mathematical model

Enigmatic persistence of dissolved organic matter in the oceans

Marine dissolved organic matter (DOM) contains more carbon than the combined stocks of Earth’s biota. Organisms in the ocean continuously release a myriad of molecules that become food for microheterotrophs, but, for unknown reasons, a residual …

Coexistence patterns and diversity in a trait-based metacommunity on an environmental gradient

The dynamics of trait-based metacommunities have attracted much attention, but not much is known about how dispersal and spatial environmental variability mutually interact with each other to drive coexistence patterns and diversity. Here, we present …

Story behind the paper: Optimal stock-enhancement of a spatially distributed renewable resource

When the watering can principle is not a good idea to manage your ecosystem

Diminished growth and vitality in juvenile Hydractinia echinata under anticipated future temperature and variable nutrient conditions

In a warming climate, rising seawater temperatures and declining primary and secondary production will drastically affect growth and fitness of marine invertebrates in the northern Atlantic Ocean. To study the ecological performance of juvenile …

Optimal Planting Distance in a Simple Model of Habitat Restoration With an Allee Effect

Ecological restoration is emerging as an important strategy to improve the recovery of degraded lands and to combat habitat and biodiversity loss worldwide. One central unresolved question revolves around the optimal spatial design for outplanted …

Optimal stock–enhancement of a spatially distributed renewable resource

We study the economic management of a renewable resource, the stock of which is spatially distributed and moves over a discrete or continuous spatial domain. In contrast to standard harvesting models where the agent can control the take-out from the …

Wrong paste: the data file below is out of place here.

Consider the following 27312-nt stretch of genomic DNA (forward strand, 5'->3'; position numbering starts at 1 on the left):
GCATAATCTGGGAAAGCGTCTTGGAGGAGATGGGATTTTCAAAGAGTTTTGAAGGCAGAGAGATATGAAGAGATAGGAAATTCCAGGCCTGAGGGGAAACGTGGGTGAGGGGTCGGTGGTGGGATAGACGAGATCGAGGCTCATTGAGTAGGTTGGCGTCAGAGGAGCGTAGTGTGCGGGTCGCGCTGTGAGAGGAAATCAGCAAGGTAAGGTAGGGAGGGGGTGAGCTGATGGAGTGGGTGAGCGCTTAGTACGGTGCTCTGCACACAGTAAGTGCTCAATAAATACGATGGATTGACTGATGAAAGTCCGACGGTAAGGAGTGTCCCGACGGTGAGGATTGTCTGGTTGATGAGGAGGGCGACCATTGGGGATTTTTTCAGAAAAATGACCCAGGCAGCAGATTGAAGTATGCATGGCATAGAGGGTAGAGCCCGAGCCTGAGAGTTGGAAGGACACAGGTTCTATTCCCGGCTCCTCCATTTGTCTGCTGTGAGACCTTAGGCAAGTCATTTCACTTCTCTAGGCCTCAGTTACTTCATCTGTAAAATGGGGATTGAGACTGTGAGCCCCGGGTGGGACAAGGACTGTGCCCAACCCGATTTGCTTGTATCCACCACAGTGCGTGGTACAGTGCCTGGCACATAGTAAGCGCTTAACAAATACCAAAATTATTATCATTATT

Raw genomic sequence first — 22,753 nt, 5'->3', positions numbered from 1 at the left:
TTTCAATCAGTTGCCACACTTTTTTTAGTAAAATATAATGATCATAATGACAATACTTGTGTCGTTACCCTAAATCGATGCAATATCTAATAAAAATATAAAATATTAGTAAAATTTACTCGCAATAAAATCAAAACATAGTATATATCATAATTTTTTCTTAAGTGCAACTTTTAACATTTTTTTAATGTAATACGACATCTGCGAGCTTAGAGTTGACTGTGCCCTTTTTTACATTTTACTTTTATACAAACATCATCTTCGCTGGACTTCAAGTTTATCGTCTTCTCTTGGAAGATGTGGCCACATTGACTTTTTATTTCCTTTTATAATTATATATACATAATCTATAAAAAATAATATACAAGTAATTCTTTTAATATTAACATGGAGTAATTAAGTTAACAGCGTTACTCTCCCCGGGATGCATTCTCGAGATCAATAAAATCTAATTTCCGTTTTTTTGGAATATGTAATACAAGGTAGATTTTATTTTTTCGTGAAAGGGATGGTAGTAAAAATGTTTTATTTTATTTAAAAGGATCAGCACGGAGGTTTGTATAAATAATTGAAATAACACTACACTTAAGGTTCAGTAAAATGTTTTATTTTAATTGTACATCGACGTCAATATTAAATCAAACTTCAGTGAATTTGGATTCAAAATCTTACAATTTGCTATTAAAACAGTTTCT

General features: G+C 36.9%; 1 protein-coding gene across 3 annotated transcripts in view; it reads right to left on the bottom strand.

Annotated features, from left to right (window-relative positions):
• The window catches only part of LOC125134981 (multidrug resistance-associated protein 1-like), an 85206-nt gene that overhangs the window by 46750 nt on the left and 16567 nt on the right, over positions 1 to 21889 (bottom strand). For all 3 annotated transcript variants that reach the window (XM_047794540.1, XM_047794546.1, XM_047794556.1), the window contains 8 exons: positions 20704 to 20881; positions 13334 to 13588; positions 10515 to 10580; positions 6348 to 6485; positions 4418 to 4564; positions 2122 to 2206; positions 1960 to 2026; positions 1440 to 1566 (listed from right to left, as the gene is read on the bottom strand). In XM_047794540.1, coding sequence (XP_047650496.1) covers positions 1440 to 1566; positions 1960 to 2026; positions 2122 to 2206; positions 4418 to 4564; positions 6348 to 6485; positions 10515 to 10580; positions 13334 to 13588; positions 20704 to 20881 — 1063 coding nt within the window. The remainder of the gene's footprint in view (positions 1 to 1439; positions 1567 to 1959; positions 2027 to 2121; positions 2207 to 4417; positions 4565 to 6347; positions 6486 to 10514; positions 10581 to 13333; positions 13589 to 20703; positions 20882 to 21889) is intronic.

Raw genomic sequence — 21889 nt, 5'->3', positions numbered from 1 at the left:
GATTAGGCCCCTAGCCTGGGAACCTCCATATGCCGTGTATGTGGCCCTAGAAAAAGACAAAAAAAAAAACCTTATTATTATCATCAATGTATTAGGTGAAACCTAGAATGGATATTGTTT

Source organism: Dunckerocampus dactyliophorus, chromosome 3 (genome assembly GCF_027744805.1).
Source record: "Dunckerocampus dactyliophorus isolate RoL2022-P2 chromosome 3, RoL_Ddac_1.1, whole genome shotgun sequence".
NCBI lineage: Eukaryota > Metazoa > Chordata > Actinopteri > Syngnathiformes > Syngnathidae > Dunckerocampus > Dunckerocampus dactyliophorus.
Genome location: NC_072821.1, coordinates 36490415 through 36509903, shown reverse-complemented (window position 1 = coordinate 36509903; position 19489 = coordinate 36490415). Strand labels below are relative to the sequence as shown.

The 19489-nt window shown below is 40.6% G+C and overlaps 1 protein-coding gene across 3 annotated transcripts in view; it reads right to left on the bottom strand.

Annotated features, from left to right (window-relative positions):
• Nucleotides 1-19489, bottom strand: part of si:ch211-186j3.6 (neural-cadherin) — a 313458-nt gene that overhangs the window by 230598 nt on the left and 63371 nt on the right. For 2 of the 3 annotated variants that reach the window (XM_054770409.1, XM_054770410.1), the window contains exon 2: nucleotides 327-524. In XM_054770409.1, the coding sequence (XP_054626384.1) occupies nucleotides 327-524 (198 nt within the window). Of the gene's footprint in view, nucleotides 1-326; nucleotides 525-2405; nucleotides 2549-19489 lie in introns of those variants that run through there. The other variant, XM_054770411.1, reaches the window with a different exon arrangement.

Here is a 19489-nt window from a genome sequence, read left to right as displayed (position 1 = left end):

Shape matters: the relationship between cell geometry and diversity in phytoplankton

We analyse data on marine unicellular phytoplankton, exhibiting an astounding diversity of cell sizes and shapes. We quantify the variation in size and shape and explore their effects on taxonomic diversity. We find that cells of intermediate volume exhibit the greatest shape variation, with shapes ranging from oblate to extremely elongated forms, while very small and large cells are mostly compact. We show that cell shape has a strong effect on phytoplankton diversity, comparable in magnitude to the effect of cell volume, with both traits explaining up to 92% of the variance in phytoplankton diversity. Species richness decays exponentially with cell elongation and displays a log-normal dependence on cell volume, peaking for compact cells of intermediate volume.

Calculation of epidemic arrival time distributions using branching processes

The rise of the World Airline Network over the past century has led to sharp changes in our notions of “distance” and “closeness”—in terms of both trade and travel, but also (less desirably) with respect to the spread of disease. When novel pathogens …

Microbial physiology governs the oceanic distribution of dissolved organic carbon in a scenario of equal degradability

Dissolved organic carbon (DOC) forms one of the largest active organic carbon reservoirs on Earth and reaches average radiocarbon ages of several thousand years. Many previous large scale DOC models assume different lability classes (labile to …

The Gossip Paradox: why do bacteria share genes?

Bacteria, in contrast to eukaryotic cells contain two types of genes: chromosomal genes that are fixed to the cell, and plasmids that are mobile genes, easily shared to other cells. The sharing of plasmid genes between individual bacteria and between …